The Abbey Newsletter

Volume 12, Number 4
Jun 1988


House Subcommittee Hears About Preservation

Congressman Sidney Yates (D, Ill.), Chairman of the Subcommittee on Interior and Related Agencies, of the House Appropriations Committee, has become interested in the en-tire range of preservation: prospective as well as retrospective (i.e., use of long-lasting materials for books and records, to prevent deterioration of library and archival materials in the future, as well as saving what is already deteriorated). In a hearing on the budgets of the Institute of Museum Services and the Arts and Humanities Endowments on April 21, he set aside half a day for presentations and questions on preservation of books and paper.

Microfilming And Other Preservation Activities

One of the unusual things about Congressman Yates is that he keeps looking for ways to make preservation efforts more successful, and asking intelligent questions to get to the bottom of matters. He communicated with many of the people present at the bearing beforehand, either directly or through his assistants. It was at his request that Lynne Cheney, Chair of the National Endowment for the Humanities (NEH), presented a bold five-year "capability budget" for the Office of Preservation, showing what the Office could do if it had the money. The figures rose a few million each year, ending in FY 1993 with four or five times the present level of funding, which has remained static since the Office opened three years ago. Ms. Cheney made the same request she made at the hearings under Pat Williams last year (AN, June 1987, p. 51), that the government not give NEH more than the $4.5 million requested, because federal funding for preservation should be limited!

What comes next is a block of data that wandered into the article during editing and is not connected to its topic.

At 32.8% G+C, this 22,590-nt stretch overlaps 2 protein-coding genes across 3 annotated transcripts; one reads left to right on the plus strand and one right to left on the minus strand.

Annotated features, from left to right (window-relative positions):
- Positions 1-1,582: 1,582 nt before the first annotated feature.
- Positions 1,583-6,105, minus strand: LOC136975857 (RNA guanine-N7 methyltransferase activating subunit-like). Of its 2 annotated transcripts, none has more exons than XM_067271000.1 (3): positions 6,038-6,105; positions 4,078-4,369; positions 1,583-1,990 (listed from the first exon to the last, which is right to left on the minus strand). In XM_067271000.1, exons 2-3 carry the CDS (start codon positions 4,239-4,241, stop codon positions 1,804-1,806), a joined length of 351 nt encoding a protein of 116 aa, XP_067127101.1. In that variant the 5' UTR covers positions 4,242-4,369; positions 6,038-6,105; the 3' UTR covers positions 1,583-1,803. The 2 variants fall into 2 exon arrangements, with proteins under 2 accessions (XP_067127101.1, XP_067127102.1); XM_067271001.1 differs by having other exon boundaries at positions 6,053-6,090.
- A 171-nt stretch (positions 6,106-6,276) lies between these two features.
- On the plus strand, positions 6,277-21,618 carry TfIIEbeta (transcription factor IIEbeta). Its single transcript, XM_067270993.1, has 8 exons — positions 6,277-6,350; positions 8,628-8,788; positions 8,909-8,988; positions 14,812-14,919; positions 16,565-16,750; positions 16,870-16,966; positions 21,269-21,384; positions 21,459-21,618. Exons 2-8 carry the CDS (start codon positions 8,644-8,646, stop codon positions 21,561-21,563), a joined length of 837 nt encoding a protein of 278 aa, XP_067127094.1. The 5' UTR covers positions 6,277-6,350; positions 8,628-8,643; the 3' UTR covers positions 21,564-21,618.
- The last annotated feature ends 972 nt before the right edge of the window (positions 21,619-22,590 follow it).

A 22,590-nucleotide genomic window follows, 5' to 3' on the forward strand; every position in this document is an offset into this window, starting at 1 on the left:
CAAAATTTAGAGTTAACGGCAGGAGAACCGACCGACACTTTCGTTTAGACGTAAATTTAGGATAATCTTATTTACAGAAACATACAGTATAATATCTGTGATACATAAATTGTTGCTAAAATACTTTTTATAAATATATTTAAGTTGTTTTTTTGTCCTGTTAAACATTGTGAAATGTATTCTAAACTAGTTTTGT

The figures for FY 1993 are:

FY 1993: $20.3 million capability level

Warren (Jim) Haas of the Council on Library Resources said that Mr. Yates' interest had encouraged the field to think more aggressively about addressing the backlog of brittle-book microfilming to be done. There was general agreement that private funds would be forthcoming to make major federal assistance unnecessary.

Other matters were covered more briefly: deacidification, cooperation among institutions, preservation needs of state and local archives (Larry Hackman, State Archivist of New York, suggested that the federal government provide 1/4 of the $470 million that will be needed for this), and the importance of federal grants, especially for small museums.

William R. Leisher, Executive Director of Conservation for the Art Institute of Chicago, was there in his capacity as Vice-Chairman of the National Institute for the Conservation of Cultural Property (NIC), and submitted five pages of testimony, the last page of which was a draft summary of how adequately needs are being addressed in the various fields of conservation/preservation, with respect to five major aspects of each field. Copies can probably be obtained from the NIC (A & I 225, Smithsonian Institution, Washington DC 20560, 202/357-2295). Here is a simplified version of it, showing "Archives and Libraries" as the second best-supported specialty. The higher the number, the more adequately needs are being addressed.

 

Public Aware

Prof'l Info

Prof'l Research Training

Research

Treatment

Cons'rs

Others

Cons'rs

Others

Basic & Applied

Analytical Services